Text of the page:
INFLATION has fallen to its lowest rate in 18 months, leading experts to predict that there will be no rise in interest rates before the end of the summer.
According to new data from the Office for National Statistics, inflation fell to 2.4 per cent in April, down from 2.5 per cent the previous month. This brings it closer to the Bank of England’s target of two per cent, and effectively reduces the likelihood that the bank’s Monetary Policy Committee (MPC) will raise interest rates at its meeting next month.
Last week, the MPC voted to hold the base rate at 0.5 per cent, despite speculation that it would rise to 0.75 per cent. These low rates have translated into low interest rates for savers who keep their money in cash ISA accounts or bank-run savings accounts, which frequently fail to beat the rate of inflation.
Read more: Cash ISA savers left £4bn short by inflation
“At first sight, today’s drop in inflation may come as welcome news to consumers, but let’s not forget that it still remains higher than cash savings rates,” said Simon Longfellow, head of stepstoinvesting.com.
“This coupled with last week’s interest rate decision means consumers will continue to see their money being eroded. Last year alone, UK savers saw the purchasing power of their money fall by £30.3bn, as inflation far outstripped the interest earned on their cash. This is because people are opting to leave their money in cash savings not appreciating that, in fact, their money may be losing value every day.”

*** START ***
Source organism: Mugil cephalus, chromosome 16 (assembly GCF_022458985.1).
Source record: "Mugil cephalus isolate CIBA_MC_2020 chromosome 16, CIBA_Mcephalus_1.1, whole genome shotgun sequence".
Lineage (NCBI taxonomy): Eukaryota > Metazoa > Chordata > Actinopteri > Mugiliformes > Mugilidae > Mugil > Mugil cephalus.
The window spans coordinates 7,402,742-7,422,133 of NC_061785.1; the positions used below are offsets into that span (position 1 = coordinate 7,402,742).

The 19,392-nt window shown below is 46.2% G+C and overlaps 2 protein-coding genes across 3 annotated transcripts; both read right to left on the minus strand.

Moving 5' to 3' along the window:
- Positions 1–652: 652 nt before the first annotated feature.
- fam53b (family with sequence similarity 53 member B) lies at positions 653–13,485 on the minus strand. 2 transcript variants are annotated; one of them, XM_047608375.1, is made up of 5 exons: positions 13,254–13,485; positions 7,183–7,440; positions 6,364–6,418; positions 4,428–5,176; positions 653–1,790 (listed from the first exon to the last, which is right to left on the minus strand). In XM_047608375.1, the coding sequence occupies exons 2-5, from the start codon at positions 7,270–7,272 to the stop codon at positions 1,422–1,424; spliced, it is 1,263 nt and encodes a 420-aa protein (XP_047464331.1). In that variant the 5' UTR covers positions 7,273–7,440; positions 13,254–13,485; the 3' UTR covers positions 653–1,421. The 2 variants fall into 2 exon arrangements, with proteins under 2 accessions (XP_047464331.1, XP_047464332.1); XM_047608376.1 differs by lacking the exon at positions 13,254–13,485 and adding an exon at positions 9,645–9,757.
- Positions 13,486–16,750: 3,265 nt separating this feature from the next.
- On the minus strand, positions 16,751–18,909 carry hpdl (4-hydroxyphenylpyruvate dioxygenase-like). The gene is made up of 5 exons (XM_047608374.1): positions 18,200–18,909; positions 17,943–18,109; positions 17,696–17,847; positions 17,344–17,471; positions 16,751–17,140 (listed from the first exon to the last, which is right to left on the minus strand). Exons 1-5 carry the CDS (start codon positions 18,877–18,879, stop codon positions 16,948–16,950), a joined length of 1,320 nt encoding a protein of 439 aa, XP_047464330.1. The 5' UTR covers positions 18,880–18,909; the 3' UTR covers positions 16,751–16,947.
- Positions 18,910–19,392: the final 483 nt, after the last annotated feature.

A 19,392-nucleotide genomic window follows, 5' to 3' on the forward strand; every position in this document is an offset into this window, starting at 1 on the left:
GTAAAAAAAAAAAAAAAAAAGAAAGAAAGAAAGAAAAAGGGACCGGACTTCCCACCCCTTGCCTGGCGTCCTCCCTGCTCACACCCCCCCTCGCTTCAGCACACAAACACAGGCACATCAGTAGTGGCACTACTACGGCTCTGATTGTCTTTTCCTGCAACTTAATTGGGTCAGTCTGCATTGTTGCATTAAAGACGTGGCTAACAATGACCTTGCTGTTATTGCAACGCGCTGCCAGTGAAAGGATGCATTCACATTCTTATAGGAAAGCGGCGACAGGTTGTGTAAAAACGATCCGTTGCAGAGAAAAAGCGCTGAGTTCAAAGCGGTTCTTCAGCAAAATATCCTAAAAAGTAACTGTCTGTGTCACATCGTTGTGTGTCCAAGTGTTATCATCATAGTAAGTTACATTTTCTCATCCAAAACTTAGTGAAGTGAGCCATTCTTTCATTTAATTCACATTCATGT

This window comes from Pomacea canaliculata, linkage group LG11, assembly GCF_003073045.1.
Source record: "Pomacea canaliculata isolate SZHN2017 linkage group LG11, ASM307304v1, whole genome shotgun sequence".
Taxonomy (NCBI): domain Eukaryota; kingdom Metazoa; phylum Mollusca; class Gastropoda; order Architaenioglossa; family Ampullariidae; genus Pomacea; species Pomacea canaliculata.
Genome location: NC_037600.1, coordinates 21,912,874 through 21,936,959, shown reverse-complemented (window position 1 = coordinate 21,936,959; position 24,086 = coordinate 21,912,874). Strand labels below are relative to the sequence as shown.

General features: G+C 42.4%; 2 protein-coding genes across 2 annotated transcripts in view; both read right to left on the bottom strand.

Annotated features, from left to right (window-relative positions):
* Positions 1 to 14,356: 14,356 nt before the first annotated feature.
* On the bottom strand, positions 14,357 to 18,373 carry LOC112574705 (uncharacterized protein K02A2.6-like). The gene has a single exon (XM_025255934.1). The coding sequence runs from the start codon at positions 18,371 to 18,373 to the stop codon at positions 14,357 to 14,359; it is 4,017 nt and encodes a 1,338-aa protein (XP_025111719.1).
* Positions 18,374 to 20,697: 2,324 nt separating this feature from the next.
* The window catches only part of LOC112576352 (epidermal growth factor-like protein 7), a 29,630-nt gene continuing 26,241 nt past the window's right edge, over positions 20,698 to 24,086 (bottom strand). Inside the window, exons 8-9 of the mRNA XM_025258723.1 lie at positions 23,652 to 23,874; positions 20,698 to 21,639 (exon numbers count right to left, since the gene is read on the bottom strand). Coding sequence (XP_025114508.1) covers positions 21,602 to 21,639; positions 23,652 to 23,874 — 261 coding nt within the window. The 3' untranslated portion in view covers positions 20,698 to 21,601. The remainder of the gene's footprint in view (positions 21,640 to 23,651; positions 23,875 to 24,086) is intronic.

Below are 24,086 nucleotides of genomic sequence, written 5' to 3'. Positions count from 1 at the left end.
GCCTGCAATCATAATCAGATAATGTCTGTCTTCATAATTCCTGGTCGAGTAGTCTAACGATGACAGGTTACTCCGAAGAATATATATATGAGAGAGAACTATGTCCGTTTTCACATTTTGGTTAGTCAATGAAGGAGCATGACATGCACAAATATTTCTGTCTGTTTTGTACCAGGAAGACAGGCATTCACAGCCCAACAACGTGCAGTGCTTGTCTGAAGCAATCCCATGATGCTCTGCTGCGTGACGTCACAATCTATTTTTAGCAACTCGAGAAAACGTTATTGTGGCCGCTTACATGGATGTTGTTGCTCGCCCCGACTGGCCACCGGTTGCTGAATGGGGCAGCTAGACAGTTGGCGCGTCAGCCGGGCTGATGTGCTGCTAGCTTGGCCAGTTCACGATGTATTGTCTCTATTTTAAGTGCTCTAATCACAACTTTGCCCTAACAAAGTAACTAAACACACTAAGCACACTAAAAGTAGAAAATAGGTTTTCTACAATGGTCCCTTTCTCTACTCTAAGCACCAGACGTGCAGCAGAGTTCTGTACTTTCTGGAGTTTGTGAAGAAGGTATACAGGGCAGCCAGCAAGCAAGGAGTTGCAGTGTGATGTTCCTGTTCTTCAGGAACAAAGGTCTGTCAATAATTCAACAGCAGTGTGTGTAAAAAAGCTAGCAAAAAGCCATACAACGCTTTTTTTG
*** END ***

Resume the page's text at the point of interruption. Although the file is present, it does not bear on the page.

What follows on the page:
Yesterday, Bank of England governor Mark Carney told the Treasury that “real household incomes are about £900 per household lower than we forecast in May of 2016, which is a lot of money.” Carney went on to blame Brexit for the UK’s low wage growth and higher inflation.
“With inflation still high and take-home pay in the first stages of recovery, the situation is finely balanced,” said Nancy Curtin, chief investment officer at Close Brothers Asset Management. “Mark Carney was criticised for sending mixed messages after hinting than an interest rate rise was no longer imminent, but the economic data backs up his shift in tone. With the UK economy continuing to lag behind its global competitors, solving the productivity puzzle remains the key to getting it out of the doldrums.”
Giles Cross, chief executive of peer-to-peer lender Folk2Folk, warned that the squeeze on UK households isn’t over, despite the falling rate of inflation, “particularly as interest rates were held yet again, meaning that consumers will continue to see next to nothing on their hard-earned money and disposable incomes will continue to be stretched far too thin.”
Cross said the big question now is when the Bank of England will next raise interest rates.
“However regardless of when, consumers would need to see rates hiked significantly to really make a noticeable difference to their money,” he added.
“Those wanting a positive return on their money will need to look at alternative avenues. The extension of ISA limits and the introduction of new products such as the Innovative Finance ISA can provide tax-free interest on investments. There are options to fit everyone’s needs.”